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May 29, 2017

Milos Raonic

Paris, France

M. RAONIC/S. Darcis

6-3, 6-4, 6-2


Q. (Question off mic.)
MILOS RAONIC: It's always good to start and to be as efficient as possible. I was able to break relatively early in all three sets and just sort of go about my business throughout the whole match. So I'm happy with that, and it gives me a little more freedom to spend more time working on my game tomorrow and playing hopefully even better on Wednesday.

Q. Any surprise that you played so well? You were very sharp, everything, serve and ground strokes, right from the get-go.
MILOS RAONIC: No, not really. It's good to start off well, but he's sort of the guy that gives me some kind of looks. I can always get my racquet on his serve. I took care of my serve. And I think it was just in general a good matchup for me, and I'm happy with how well I played to add on to that.

Q. Do you think you're an overlooked contender on the clay just because it is the clay, even though big servers certainly have good advantages on this surface?
MILOS RAONIC: I haven't really given it too much thought. I just try to go about what I need to do. If I can find a way to win a lot of matches, if I can get myself to those important stages in this tournament, I'll always be able to give myself chances. Other people's perspective in those scenarios I don't pay too much attention to.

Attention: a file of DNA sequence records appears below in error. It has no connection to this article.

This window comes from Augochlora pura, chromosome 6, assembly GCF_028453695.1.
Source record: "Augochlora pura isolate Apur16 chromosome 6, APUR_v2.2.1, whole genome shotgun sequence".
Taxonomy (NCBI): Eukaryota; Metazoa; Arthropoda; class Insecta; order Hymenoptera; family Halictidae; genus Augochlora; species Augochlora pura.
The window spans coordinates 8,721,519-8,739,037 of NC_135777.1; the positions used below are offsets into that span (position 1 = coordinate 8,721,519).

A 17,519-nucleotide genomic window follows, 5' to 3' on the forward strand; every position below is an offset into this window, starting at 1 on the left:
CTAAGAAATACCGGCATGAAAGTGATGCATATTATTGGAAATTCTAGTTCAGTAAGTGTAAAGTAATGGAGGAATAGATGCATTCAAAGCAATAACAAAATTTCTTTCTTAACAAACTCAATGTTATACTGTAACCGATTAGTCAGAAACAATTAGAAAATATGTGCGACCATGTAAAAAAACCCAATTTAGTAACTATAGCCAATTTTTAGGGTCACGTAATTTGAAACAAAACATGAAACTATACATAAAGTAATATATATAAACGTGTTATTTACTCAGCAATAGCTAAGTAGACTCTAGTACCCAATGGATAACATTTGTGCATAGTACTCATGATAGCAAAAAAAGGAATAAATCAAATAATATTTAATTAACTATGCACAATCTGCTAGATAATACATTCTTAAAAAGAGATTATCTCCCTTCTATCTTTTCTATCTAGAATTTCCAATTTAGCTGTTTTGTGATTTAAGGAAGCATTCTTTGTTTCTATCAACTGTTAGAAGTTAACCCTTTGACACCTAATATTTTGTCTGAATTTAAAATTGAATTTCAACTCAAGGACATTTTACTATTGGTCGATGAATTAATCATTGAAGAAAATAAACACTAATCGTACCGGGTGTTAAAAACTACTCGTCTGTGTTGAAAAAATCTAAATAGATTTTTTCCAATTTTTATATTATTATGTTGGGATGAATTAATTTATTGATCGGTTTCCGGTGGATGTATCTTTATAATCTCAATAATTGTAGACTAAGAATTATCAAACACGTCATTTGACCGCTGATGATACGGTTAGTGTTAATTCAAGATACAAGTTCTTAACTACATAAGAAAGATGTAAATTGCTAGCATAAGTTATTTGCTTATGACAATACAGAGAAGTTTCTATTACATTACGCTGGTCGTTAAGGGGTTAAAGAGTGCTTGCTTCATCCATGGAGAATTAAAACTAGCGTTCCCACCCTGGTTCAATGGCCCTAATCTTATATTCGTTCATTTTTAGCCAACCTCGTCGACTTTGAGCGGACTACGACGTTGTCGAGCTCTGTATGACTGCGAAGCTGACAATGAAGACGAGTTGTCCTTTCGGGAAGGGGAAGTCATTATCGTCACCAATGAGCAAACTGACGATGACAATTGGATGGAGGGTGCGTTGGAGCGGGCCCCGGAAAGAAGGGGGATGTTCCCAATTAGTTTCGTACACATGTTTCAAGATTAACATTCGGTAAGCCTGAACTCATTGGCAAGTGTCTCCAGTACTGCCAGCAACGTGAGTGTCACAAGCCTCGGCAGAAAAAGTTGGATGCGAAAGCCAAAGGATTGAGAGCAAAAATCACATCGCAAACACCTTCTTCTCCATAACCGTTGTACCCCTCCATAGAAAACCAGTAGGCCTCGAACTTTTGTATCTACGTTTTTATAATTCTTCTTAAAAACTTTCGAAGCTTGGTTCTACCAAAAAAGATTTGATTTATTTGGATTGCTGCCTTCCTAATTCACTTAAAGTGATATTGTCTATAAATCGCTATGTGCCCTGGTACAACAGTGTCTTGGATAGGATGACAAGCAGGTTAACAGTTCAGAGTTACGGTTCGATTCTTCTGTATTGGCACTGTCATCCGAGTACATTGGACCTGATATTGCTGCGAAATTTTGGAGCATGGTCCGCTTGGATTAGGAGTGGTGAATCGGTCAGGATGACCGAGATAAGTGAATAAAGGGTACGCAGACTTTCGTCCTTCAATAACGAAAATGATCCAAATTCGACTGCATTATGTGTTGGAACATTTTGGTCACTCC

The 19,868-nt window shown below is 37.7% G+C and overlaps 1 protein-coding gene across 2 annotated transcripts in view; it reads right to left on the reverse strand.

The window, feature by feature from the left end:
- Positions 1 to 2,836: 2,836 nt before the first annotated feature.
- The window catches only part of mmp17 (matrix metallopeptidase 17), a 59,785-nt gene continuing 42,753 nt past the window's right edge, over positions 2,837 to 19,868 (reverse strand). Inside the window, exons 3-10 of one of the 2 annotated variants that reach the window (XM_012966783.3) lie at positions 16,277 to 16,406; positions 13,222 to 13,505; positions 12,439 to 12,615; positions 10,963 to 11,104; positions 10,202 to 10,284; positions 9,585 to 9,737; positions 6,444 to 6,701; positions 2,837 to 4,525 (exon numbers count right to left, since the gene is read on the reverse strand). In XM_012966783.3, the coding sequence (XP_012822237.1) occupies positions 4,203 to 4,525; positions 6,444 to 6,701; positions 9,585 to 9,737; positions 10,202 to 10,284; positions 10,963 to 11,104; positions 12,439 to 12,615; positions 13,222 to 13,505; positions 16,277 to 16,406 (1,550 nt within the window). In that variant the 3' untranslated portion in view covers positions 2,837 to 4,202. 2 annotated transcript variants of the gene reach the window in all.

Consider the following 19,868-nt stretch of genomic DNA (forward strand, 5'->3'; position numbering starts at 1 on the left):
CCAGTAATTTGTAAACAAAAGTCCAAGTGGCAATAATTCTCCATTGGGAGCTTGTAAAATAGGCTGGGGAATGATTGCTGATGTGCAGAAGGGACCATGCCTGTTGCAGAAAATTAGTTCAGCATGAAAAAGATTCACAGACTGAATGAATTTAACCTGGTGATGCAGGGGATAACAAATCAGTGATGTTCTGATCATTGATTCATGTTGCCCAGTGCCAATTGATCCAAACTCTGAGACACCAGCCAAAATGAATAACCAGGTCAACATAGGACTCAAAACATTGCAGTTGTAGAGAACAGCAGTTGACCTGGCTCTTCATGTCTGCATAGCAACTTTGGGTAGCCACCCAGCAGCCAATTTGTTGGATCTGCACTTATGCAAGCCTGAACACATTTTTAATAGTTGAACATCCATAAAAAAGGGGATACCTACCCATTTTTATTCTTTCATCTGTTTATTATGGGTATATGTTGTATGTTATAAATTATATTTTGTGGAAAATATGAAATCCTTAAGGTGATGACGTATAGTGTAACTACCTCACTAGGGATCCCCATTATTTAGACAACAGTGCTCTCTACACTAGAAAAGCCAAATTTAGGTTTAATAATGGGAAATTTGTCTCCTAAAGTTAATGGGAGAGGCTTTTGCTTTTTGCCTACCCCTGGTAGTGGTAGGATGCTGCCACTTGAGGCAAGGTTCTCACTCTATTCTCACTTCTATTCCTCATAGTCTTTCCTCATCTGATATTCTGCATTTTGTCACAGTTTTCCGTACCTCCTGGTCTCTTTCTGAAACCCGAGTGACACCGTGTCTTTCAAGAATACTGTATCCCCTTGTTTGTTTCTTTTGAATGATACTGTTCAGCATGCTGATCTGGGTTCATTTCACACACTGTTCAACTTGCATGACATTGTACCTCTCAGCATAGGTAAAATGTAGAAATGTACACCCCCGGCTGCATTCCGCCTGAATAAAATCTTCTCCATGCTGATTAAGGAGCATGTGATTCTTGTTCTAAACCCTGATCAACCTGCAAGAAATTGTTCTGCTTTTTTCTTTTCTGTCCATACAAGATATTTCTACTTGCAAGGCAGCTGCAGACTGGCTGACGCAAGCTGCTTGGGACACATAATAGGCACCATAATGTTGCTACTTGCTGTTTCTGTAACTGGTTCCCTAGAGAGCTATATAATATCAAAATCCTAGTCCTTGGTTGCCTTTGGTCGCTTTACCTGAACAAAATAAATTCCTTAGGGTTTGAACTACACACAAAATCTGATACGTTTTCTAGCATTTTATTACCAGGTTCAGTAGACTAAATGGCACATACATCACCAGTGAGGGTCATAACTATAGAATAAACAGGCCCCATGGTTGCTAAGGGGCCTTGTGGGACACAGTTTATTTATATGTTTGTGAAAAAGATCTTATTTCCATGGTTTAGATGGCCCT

Q. Do you consider yourself a contender?
MILOS RAONIC: Yeah. Every single match I step out on court, I know I will be able to have the opportunity to create chances to win. Will I do that? Will I get to that stage, and will I make the most of them? That's another thing. But I believe a lot in my tennis.

Q. What is the basic difference on clay? And after all these years, you've been here a long time, playing on clay for you and playing on, say, hard courts or grass?
MILOS RAONIC: I think one of the main things, really, is just -- clay courts also tend to vary quite a bit throughout the whole clay court season. Here, obviously, it's a little bit quicker.

Most of the tournaments on clay so far I was returning quite far back. It just gives me a bigger swipe at the ball; whereas, here it's a little bit quicker to it's a little bit more similar to hard courts standing in closer.

But other than that, it's really about where you position yourself and sort of you can't let yourself get caught up in corners. You sort of have to -- it's just a feel of instinct. It's not too much really changes. If you hit a big shot, it's just as effective on clay. Maybe you have to hit one more after, but it's important to keep moving forward to take time away from the guy just because not only is it a thing about having more time, but guys also believe they can get to more. So that goes a long ways as well.

Q. You have had your share of injuries for a young player. I'm just wondering, when you see other players that, you know, maybe skip majors or take longer breaks, I'm just wondering, when you look at the longer arc of your career, is it something that you're sort of factoring into your own thinking about how to maintain your longevity?